View Press Conference
56k or 300k
Read Presentation and Publications
January 28, 2003
MAYOR MICHAEL R. BLOOMBERG PRESENTS
$44.1 BILLION FY 2004 PRELIMINARY BUDGET
City Will Continue to do “More With Less”
Mayor Michael R. Bloomberg today announced his Fiscal Year (FY) 2004 Preliminary Budget and presented an updated four-year financial plan for New York City. In November, the Mayor released an updated financial plan at the First Quarter Modification that closed a more than $1.1 billion deficit by local actions in FY ‘03 and significantly reduced the budget gap for FY ’04. The preliminary budget released today closely mirrors the plan presented in November and approved by the Council in early December. The Preliminary Budget closes the shortfall by a combination of cost savings and efficiencies at City agencies, assistance from the State and Federal Governments, labor productivity and revenue enhancements including reforming the City’s income tax. The FY ’04 plan released today includes an additional $500 million in cost savings and brings the total agency savings program to $2.6 billion since the beginning of the Administration.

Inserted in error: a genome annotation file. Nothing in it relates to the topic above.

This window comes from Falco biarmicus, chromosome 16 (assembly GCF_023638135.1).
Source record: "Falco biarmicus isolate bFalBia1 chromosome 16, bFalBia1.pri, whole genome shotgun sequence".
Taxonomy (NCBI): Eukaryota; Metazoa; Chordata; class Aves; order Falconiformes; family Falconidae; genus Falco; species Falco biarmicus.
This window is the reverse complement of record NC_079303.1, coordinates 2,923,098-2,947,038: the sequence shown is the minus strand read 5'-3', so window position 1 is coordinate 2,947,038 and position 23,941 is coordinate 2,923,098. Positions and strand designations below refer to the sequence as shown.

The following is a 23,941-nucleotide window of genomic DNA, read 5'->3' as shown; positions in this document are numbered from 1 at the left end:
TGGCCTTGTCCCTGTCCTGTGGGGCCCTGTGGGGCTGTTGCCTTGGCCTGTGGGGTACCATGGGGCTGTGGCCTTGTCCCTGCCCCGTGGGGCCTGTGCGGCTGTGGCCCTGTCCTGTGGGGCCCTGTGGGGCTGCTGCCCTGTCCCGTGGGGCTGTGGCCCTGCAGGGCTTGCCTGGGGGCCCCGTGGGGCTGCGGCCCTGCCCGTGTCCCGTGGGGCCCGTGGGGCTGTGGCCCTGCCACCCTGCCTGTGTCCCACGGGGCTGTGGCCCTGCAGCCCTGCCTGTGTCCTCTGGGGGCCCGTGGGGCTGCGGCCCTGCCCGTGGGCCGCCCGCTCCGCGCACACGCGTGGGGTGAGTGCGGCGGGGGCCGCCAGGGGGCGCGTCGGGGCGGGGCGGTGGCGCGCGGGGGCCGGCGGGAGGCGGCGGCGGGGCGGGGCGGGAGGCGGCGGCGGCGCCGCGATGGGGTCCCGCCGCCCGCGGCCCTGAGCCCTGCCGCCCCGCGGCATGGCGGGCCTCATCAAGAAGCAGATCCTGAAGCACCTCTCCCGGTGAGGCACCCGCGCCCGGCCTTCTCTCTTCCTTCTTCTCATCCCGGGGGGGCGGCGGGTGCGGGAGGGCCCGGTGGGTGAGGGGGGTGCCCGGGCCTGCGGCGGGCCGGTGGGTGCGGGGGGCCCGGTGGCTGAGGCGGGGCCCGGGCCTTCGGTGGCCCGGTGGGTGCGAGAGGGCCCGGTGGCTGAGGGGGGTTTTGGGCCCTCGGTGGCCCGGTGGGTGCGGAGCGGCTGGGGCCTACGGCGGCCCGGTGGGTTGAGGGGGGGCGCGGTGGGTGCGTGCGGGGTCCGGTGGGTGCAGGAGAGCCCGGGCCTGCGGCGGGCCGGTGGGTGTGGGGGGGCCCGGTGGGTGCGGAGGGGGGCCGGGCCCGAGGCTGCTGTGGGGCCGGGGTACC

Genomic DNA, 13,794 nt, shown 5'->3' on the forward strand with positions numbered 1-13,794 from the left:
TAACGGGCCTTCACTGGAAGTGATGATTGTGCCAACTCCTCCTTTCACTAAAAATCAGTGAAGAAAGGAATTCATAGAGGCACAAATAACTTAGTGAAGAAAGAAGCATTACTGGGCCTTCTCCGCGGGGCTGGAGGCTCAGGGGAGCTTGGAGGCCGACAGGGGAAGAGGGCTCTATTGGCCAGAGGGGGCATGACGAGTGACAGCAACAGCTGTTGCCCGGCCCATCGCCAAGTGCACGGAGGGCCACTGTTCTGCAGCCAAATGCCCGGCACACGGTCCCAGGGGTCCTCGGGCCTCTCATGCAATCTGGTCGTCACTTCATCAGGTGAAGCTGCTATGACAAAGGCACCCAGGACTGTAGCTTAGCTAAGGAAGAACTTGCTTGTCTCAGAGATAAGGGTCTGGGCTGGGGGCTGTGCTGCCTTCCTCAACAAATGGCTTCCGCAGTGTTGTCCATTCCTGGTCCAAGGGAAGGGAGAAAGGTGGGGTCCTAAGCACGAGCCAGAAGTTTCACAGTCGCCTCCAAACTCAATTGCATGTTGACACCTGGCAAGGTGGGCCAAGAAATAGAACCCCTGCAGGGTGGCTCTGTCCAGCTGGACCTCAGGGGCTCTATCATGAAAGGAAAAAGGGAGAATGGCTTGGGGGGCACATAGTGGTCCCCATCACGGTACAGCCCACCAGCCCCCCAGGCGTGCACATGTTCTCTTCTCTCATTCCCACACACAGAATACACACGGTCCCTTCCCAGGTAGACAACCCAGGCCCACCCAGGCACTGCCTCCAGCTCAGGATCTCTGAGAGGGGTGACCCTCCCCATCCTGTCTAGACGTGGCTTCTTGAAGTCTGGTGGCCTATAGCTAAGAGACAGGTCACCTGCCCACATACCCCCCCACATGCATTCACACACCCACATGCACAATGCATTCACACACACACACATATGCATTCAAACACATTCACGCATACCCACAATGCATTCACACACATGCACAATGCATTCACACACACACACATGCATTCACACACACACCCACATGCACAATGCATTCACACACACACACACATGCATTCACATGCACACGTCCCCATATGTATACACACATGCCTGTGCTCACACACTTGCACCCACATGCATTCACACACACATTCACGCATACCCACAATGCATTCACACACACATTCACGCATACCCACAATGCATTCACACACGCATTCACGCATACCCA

“Over the last year the City has saved more than $2.6 billion without substantially reducing the services that we provide for New Yorkers,” said Mayor Bloomberg. “Crime has continued to decline and our agencies have done more with less. Over the last year every agency has found efficiencies and resources that have allowed us to deliver resources faster, less expensively and better. We have contained spending while addressing the legal mandates of law and morality for social services, crime reduction and the education of our children.”